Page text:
Not Peeing Straight

If you look carefully at the stream of urine as it leaves the penis you will notice that it comes out as a spiral. This is because of the structure of the urethra (the tube inside the penis that the urine passes through). The urethra is slightly flattened horizontally, but its opening at the end of the penis (the meatus) is a vertical ellipse shape. This gives the urine a twist as it emerges, and the twist keeps the urine in a single stream.

Obstructed flow. Anything that distorts the way the urine flows will affect the way the stream comes out of the penis. It is quite common to experience occasional deviation or spraying. For example, if there is a little stickiness at the meatus, the stream can come out in two streams or as a spray. This is nothing to worry about if it happens only infrequently.

Also, problems inside the urethra, such as an abnormal narrowing (stricture) or scar, can distort the flow and reduce its force. And if you have weak bladder muscle, you may have to strain to pass urine, which can cause spraying.

Opening in the Wrong Place

Normally, the opening of the urethra is at the end of the penis, in the middle of its head (glans). About 1 in every 300 males is born with the opening (the meatus) on the underside, and the middle of the glans just has a blind dimple. This is called hypospadias. It tends to run in families; if one child has hypospadias, his brothers have a 1 in 20 chance of also having it.

In 65% of men with hypospadias, the opening is on the underside of the head of the penis, near where it joins the shaft, but it can be anywhere along the underside of the shaft or even at the root of the penis near the testicles. If the opening is on the shaft, the end of the penis may bend when it is erect; this does not occur if the opening is near the head. The foreskin is often abnormal as well; part of it is missing on the underside of the penis, so it looks like a hood.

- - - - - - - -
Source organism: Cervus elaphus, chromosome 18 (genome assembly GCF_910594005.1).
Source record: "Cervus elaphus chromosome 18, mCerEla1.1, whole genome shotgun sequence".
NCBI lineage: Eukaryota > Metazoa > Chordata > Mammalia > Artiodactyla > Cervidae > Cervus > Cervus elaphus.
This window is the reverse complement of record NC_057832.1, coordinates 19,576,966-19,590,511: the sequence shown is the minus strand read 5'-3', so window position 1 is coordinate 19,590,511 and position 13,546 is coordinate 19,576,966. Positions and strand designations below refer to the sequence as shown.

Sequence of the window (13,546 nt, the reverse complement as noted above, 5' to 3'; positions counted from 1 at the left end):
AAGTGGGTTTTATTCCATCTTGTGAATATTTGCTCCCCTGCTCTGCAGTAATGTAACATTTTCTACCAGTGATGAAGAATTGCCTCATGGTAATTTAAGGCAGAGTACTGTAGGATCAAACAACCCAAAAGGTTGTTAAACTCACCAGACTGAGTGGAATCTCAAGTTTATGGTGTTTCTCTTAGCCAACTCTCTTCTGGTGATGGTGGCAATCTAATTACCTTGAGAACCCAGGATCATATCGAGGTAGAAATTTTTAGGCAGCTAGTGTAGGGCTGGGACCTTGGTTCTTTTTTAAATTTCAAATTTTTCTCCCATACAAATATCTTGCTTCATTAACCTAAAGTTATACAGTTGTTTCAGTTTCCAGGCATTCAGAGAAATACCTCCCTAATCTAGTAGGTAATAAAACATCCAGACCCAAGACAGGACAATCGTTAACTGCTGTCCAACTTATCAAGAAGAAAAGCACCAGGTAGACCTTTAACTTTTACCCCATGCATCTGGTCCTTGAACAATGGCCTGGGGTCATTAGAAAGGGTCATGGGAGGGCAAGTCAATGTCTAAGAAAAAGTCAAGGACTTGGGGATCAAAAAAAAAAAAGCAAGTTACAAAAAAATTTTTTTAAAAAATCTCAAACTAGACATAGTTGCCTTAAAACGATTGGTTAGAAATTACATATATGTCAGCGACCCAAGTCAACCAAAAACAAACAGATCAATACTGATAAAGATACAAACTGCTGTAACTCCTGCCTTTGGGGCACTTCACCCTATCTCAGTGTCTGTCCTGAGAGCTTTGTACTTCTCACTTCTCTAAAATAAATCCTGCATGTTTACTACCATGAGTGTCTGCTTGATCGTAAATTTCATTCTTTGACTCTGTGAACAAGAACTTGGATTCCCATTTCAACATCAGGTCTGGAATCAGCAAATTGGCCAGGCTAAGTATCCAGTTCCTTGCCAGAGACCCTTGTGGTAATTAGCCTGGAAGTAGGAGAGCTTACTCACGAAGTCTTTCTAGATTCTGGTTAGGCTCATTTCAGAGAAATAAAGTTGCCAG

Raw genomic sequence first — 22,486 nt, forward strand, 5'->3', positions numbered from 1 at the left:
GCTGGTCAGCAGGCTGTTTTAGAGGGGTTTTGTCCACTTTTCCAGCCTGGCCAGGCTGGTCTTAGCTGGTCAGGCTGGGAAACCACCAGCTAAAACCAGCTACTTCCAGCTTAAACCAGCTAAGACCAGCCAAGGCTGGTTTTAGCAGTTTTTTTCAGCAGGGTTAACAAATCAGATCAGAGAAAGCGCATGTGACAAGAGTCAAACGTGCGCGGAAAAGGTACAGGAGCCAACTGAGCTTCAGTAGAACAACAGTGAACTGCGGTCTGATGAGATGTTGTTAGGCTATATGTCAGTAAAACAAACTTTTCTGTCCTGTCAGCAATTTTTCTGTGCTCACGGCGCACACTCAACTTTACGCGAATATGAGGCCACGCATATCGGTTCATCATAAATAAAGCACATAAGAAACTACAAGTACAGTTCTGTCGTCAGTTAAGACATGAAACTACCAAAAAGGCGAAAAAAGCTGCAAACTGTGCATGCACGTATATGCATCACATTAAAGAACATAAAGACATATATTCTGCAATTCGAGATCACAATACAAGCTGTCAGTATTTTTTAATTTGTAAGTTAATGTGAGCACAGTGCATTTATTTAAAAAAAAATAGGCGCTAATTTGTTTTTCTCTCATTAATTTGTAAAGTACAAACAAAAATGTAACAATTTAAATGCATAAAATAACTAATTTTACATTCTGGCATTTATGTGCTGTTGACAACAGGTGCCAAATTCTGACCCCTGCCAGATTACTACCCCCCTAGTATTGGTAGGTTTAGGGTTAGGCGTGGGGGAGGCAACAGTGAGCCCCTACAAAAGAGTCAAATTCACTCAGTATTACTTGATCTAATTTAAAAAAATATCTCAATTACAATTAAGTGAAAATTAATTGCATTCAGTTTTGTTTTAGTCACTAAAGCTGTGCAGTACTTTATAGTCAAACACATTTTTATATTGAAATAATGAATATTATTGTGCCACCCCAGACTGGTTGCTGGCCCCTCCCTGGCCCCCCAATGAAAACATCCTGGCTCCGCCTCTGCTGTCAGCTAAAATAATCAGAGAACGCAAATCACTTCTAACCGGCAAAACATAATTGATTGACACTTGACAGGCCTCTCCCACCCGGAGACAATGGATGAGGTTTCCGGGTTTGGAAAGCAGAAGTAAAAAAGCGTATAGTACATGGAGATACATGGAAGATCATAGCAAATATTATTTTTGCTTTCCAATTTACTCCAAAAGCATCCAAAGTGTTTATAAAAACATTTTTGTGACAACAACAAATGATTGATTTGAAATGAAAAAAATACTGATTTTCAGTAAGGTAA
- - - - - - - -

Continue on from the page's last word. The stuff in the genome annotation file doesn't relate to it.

Effects of hypospadias. Hypospadias does not make you incontinent because the urine flow is controlled by the neck of the bladder, which is higher up inside the body. However, it can make it difficult to direct the stream of urine accurately, and some men with this condition choose to sit down when they pass urine.

Treatment of hypospadias. Severe hypospadias, where the opening is on the shaft or near the testicles, will have been noticed at birth, and will have been put right by an operation at the age of 12–18 months. However, the scarring that occurs as the wound heals may mean that the opening (meatus) does not have the desired vertical ellipse shape. As a result, some spraying of urine may occur.

Babies with slight hypospadias, where the opening is on the head of the penis, not far from the dimple, do not always have an operation.

If you have hypospadias that was not operated on, but which bothers you because of the appearance of the foreskin or because you cannot control the direction of the urine stream, ask your family doctor to refer you to a urological surgeon who will be able to give you more information and discuss the options. Seeing a surgeon does not commit you to having an operation.

Don’t Be Shy

If you are having any problems with spraying of urine or a wonky stream, overcome your embarrassment and visit your doctor. Your doctor will be able to examine you and refer you to a urologist if necessary.


First published on:
Reviewed and edited by: Matt Brewer
Last updated: May 2021

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